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The Cutting Edge - A different kind of vigilance

Cutting Edge Spring 2012

A different kind of vigilance

Date: March 1, 2012

Bias is an inevitable but unfortunate part of life. We all have biases, whether toward social statuses, ethnicities, religion, culture or sexual preference.

But while the average human being might be able to excuse personal biases as an unavoidable aspect of life, medical providers don’t have that luxury. Still, try as we might, unconscious bias often lurks, unsuspected, beneath our professional exteriors. When that bias translates into our actions and decisions, however, our patients—and our own professionalism—may suffer the consequences.

Research done here at Hopkins has shown that minorities and those living in poverty are consistently more vulnerable to worse health outcomes, and that racial bias—conscious or not—is often a factor in clinical decisions that reflect, or even create, racial disparities in health care.

We owe every patient the best possible care, without regard to race, social standing or religious beliefs. Part of providing that level of care includes recognizing the areas where we’re lacking and rectifying them, including our own biases and the disparities they create. Doing so requires a different kind of vigilance than checking a patient’s medical records or reviewing a list of medications. We have to be willing to question ourselves and the decisions we make.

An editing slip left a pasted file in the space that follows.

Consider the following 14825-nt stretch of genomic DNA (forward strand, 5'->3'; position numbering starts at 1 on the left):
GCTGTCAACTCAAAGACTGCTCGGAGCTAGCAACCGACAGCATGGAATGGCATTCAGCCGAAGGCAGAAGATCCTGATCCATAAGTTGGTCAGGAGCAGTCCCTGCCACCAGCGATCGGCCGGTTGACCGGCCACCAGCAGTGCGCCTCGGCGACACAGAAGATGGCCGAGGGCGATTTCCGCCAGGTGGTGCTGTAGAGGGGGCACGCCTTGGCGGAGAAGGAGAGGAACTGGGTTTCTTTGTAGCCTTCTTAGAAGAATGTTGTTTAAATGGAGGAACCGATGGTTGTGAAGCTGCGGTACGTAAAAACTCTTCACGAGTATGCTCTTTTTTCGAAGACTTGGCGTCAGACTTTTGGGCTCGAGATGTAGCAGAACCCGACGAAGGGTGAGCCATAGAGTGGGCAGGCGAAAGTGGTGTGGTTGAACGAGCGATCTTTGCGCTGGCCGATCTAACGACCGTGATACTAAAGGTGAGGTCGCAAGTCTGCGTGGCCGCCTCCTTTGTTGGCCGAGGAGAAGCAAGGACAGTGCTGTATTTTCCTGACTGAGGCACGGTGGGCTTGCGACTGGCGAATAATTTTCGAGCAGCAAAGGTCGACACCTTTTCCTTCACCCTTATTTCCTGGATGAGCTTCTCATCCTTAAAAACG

To that end, we’re doing all we can to educate our medical students, faculty and staff about how to recognize unconscious bias in themselves and others, so that they can confront and eliminate it. We recently held a department retreat with Molly Carnes focused on unconscious bias. Carnes is a faculty member at the University of Wisconsin with special expertise in the area. Understanding the role that racial and social bias may play in the relationship between doctors and their patients is an important step toward fixing disparities in the health care system.

No matter how sensitive the topic, we must have honest discussions and confront these issues so that we can understand not only why they exist, but do all we can to eliminate them.

Julie Freischlag

Director of Surgery

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